Salmoneus wrote:- Austronesian vs Philippine
I kind of
knew this. But, as you know, my specialism is IE languages: with Telpahke I wasn't aiming for anything Austronesian-esque at all, so I haven't really done much reading on the topic!
Yeah; my concern here was just to remind everybody that the Philippines exist in a context. A lot of conlangers have vaguely heard of 'Austronesian alignment', and think of it as being the most extreme forms found in the Philippines, without realising that that's the far end of a continuum.
"Case 2" is actually a merger of three distinct cases in Telpahke's parent language: the accusative, the genitive and the postpositional.
Ah, OK. One of those things that don't seem to make sense because it's just a random merger. I suspect that over time the language would regularise to something more normal, but there's no reason 'over time' couldn't take a long time...
For context, Telpahke's parent language was a fairly unexceptional accusative language with a fairly high degree of inflection. Finite verbs indicated two tenses and had active and passive participles in both tenses. However, soundchange eliminated tense distinctions on finite verbs and Telpahke started making use of participle constructions to mark tense (analogous to the rise of split ergativity in Indo-Aryan languages).
Yeah, the participle route seems like such a fasttrack to typological oddities that it's surprising it doesn't happen in reality more often.
Austronesian, FWIW, certainly seems to have had some part-of-speech issues early on - it's debated whethere PAn even distinguished nouns and verbs. The markers for benefactive and locative focus on verbs in the Philippines, for instance, have ended up attached to nouns in the other languages. And there are indications things grew out of a more complex construction originally (like, the fact that there is no unmarked voice!).
In particular, one voice in Austronesian also serves to indicate the perfective - in some languages, this is a connotation, in others it's a requirement, and in others it's become the sole meaning of the affix. It may be that this construction began as, say, a perfective participle that secondarily came to mark the passive.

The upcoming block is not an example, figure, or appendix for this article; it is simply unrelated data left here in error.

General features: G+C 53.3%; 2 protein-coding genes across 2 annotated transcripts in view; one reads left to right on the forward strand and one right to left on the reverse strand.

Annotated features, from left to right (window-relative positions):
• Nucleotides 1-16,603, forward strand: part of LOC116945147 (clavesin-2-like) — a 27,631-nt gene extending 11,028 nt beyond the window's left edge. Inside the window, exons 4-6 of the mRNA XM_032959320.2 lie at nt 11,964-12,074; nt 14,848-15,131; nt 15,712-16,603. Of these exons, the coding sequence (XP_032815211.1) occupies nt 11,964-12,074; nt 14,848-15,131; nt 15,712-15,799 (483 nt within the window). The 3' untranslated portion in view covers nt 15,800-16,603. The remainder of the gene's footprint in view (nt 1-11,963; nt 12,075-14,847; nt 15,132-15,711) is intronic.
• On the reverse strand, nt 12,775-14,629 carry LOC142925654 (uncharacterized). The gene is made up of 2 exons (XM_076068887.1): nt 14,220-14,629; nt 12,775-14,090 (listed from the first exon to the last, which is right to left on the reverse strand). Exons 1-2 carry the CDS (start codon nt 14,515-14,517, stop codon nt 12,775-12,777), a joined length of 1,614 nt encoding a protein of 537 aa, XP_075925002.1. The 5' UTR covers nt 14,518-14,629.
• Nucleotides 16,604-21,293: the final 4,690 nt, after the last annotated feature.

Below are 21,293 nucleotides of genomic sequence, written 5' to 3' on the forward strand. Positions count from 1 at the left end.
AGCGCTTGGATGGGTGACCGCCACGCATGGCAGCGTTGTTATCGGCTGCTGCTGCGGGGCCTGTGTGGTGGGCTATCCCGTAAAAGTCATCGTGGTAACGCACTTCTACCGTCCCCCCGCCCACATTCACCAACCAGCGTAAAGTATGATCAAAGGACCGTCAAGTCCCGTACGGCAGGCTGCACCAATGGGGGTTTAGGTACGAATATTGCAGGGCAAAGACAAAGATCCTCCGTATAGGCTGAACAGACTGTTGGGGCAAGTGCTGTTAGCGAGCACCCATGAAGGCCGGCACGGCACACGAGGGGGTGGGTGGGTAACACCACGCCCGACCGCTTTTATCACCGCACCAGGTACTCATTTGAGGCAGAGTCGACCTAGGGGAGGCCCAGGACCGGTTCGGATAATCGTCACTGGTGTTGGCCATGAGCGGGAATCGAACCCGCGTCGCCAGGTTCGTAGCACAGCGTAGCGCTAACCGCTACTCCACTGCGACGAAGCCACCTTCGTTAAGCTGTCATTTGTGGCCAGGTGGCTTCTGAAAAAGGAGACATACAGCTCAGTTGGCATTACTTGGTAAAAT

Sod it. This could be down to me miscommunicating: what I mean to say here is that the "Case 1" argument is the "emphasised" one (please, do not read too narrow a linguistic definition into my use of that word, I mean it in an everyday sense). Not that it's massively helpful, I guess, but in a Celtic language it's the constituent that I would emphasise by left-dislocation. Whether this is focus, topic or quite what I'm unsure.
Yeah, topic/focus confuses me too. I think the easiest way to think about it, ignoring terminology, is in terms of foreground and background information - which part is assumed to be familiar, and which part is presumed to be surprising? Humans seem to generally tell new information in the form of information about familiar things, so sentences are usually "about" known things grammatically/narratively (subjects, topics, definites), even though the actual content of the sentence, the purpose of it, usually emphasises new information (objects, focuses, indefinites). "She's cooking fish!" is presented as a fact about
her, even though the important new information is the 'fish' bit (or the 'cooking').
Come to think of it, that would be a key assumption to explore for anyone who wanted to make a genuinely non-human language...
This is reassuring. I thought that the split intransitivity was the weirdest bit and I was just getting carried away.